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Getting more to be dual-income couples

53.8% average is low as it includes all married couples, including those aged 65 and above

Reader Mulan Quan wrote to askST and noted that among the key household changes in the latest General Household Survey is the fact that 53.8 per cent of married couples are dual-income couples. She observed that this percentage seems low and asked: "Is there a breakdown on age group, education levels and reasons for the 46 per cent that are not working?

"If we can persuade these 46 per cent to work full time/part time, this might alleviate the shortage of manpower in Singapore. What are the programmes/incentives that might help to bring more to join the workforce? Would having more childcare centres, senior citizen centres help? How does this percentage compare to the other advanced economies in the US, Nordic countries, or closer home, in South Korea, Taiwan?"

Deputy News Editor (Political) Zakir Hussain answers.

Table 6.2 on page 38 of the General Household Survey report (http://str.sg/ZFjV) gives a breakdown on the proportion of married couples where both partners work, by age group.

Although nearly 54 per cent of married couples are dual-income couples, this figure is much higher - over 75 per cent - for those where the husband is under 35, and 70 per cent for those where the husband is aged 35 to 49.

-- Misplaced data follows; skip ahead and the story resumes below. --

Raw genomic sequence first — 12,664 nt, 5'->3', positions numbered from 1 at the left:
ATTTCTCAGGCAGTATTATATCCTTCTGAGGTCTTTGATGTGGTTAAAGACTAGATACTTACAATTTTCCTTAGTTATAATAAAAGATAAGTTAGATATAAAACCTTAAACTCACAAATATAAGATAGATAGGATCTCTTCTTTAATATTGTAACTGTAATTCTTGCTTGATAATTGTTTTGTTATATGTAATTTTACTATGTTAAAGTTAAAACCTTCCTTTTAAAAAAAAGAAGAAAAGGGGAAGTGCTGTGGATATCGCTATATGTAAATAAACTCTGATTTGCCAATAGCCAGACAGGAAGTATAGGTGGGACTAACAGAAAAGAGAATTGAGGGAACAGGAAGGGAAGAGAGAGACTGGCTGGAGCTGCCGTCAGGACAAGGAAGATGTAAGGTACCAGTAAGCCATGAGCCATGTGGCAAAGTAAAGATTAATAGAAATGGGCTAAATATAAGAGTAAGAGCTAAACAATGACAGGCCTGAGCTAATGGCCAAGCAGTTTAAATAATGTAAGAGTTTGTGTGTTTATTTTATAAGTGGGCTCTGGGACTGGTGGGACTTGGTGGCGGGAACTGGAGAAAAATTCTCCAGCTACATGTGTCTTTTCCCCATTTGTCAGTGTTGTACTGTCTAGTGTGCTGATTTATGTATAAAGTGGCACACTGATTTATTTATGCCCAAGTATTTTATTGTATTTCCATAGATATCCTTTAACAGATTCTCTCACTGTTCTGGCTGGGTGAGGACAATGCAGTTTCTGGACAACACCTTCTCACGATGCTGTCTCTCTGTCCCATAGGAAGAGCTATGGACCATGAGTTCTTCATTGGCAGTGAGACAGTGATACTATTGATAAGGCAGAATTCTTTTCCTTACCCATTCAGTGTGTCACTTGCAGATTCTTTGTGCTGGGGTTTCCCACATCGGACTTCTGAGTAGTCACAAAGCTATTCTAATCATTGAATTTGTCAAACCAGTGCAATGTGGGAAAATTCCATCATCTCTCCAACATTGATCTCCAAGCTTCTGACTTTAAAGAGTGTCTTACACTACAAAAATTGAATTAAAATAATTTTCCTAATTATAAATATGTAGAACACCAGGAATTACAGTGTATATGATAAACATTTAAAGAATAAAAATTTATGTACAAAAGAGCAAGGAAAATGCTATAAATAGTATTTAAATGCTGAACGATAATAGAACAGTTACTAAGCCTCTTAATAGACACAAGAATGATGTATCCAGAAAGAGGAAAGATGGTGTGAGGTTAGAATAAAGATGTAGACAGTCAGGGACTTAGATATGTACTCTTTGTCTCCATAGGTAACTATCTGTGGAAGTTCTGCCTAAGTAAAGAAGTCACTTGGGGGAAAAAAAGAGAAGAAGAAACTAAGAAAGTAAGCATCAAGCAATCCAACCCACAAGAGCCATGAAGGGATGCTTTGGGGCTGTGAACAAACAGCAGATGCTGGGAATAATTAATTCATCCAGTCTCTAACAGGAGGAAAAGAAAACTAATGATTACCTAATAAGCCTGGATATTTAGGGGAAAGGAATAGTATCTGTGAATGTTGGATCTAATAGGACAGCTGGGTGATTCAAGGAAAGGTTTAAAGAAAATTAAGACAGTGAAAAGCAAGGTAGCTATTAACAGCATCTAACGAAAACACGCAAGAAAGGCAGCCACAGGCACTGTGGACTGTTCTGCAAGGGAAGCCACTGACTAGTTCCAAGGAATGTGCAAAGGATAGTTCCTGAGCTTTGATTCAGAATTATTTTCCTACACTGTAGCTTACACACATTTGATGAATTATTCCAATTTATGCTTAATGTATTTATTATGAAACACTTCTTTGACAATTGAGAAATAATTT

But it goes down to 52.3 per cent where the men are 50 to 64.

The average is low because it includes all married couples, including those 65 and above.

You can find more details at the Department of Statistics Singapore's website (http://str.sg/ZFj9).

The survey does not go into the reasons why one partner is not working.

But observers suggest a host of factors are at work: looking after young children, aged parents, or even participation in part-time/flexi or undeclared work arrangements.

More childcare and senior centres might help, but only up to a point. This figure is also set to remain high as people work past 65.

We have not been able to draw direct comparisons across developed economies, but the average proportion of dual-income families overall hovers around 60 per cent in the United States (2012 figure) and in Japan.

A version of this article appeared in the print edition of The Straits Times on March 19, 2016, with the headline 'Getting more to be dual-income couples'. Print Edition | Subscribe